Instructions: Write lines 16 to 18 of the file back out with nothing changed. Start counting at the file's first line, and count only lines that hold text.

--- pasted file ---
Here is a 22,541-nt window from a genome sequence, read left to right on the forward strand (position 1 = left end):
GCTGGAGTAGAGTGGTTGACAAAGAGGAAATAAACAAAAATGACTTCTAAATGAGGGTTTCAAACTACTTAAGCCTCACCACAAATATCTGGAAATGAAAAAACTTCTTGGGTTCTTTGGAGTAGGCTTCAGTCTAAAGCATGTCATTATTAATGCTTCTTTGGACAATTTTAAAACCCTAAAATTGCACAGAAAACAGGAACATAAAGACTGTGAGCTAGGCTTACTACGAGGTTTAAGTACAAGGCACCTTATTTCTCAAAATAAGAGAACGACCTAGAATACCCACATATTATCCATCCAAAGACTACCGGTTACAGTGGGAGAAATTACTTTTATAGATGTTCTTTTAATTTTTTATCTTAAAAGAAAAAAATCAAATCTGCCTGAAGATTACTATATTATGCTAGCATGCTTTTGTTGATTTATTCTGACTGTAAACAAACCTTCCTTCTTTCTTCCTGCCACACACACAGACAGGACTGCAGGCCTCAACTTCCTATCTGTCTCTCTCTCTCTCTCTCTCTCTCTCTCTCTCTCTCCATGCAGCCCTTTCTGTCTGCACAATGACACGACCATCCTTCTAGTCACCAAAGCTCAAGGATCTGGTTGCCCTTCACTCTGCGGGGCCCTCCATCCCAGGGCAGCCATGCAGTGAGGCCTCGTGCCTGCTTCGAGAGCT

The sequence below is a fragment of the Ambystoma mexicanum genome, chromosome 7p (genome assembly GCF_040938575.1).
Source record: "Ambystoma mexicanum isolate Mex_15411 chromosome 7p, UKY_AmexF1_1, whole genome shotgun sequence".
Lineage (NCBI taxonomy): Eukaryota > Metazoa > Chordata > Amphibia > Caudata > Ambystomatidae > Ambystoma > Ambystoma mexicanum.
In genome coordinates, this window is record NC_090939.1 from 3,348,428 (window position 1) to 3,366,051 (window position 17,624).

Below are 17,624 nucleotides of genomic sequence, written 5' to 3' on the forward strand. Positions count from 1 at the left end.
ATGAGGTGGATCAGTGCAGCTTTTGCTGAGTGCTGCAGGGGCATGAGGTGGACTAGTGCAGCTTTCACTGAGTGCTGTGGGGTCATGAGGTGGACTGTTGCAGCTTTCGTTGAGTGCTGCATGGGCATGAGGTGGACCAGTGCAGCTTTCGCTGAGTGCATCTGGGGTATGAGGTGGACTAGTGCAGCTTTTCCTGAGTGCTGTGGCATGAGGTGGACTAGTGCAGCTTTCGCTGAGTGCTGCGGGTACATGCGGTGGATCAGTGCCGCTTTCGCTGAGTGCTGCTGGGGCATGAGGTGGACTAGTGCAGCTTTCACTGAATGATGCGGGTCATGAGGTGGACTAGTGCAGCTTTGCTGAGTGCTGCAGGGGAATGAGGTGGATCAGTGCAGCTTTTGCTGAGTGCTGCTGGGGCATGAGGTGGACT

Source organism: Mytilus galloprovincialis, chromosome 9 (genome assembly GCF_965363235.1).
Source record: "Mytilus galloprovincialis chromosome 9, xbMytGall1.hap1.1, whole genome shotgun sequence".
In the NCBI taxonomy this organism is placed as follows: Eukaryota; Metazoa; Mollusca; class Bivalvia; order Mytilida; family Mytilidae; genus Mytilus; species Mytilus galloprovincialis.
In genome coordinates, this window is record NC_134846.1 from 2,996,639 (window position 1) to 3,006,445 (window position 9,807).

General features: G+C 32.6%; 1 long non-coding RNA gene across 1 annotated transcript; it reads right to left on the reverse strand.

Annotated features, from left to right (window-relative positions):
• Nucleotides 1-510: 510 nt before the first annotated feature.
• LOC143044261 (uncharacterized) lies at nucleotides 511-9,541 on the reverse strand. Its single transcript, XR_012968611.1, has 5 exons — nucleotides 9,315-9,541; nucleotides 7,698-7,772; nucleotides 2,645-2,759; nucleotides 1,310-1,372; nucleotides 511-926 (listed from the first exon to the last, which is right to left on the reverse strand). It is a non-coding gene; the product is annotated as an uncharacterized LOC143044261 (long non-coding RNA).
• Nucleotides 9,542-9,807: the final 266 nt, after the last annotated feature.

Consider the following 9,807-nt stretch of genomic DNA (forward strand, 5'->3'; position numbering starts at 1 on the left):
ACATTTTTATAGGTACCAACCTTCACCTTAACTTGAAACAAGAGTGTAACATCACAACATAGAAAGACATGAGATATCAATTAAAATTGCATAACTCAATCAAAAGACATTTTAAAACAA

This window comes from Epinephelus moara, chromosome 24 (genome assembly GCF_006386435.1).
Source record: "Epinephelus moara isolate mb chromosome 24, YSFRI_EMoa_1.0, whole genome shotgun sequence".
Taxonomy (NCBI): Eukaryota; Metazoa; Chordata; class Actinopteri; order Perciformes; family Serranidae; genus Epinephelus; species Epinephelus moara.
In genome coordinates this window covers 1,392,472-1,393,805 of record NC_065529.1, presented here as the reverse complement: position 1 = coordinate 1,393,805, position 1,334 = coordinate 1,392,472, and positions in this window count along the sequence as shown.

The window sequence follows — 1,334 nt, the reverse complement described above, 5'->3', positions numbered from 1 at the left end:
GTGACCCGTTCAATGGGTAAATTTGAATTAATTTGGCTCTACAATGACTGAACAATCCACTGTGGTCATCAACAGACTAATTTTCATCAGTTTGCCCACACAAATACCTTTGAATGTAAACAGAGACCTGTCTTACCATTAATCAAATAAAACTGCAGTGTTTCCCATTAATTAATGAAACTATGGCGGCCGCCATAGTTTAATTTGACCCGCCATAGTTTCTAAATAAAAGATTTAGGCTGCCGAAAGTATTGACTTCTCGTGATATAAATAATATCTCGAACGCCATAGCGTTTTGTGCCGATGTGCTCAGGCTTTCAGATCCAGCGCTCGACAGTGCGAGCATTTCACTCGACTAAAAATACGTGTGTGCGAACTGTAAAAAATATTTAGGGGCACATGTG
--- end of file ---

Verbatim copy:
• LOC143044261 (uncharacterized) lies at nucleotides 511-9,541 on the reverse strand. Its single transcript, XR_012968611.1, has 5 exons — nucleotides 9,315-9,541; nucleotides 7,698-7,772; nucleotides 2,645-2,759; nucleotides 1,310-1,372; nucleotides 511-926 (listed from the first exon to the last, which is right to left on the reverse strand). It is a non-coding gene; the product is annotated as an uncharacterized LOC143044261 (long non-coding RNA).
• Nucleotides 9,542-9,807: the final 266 nt, after the last annotated feature.

Consider the following 9,807-nt stretch of genomic DNA (forward strand, 5'->3'; position numbering starts at 1 on the left):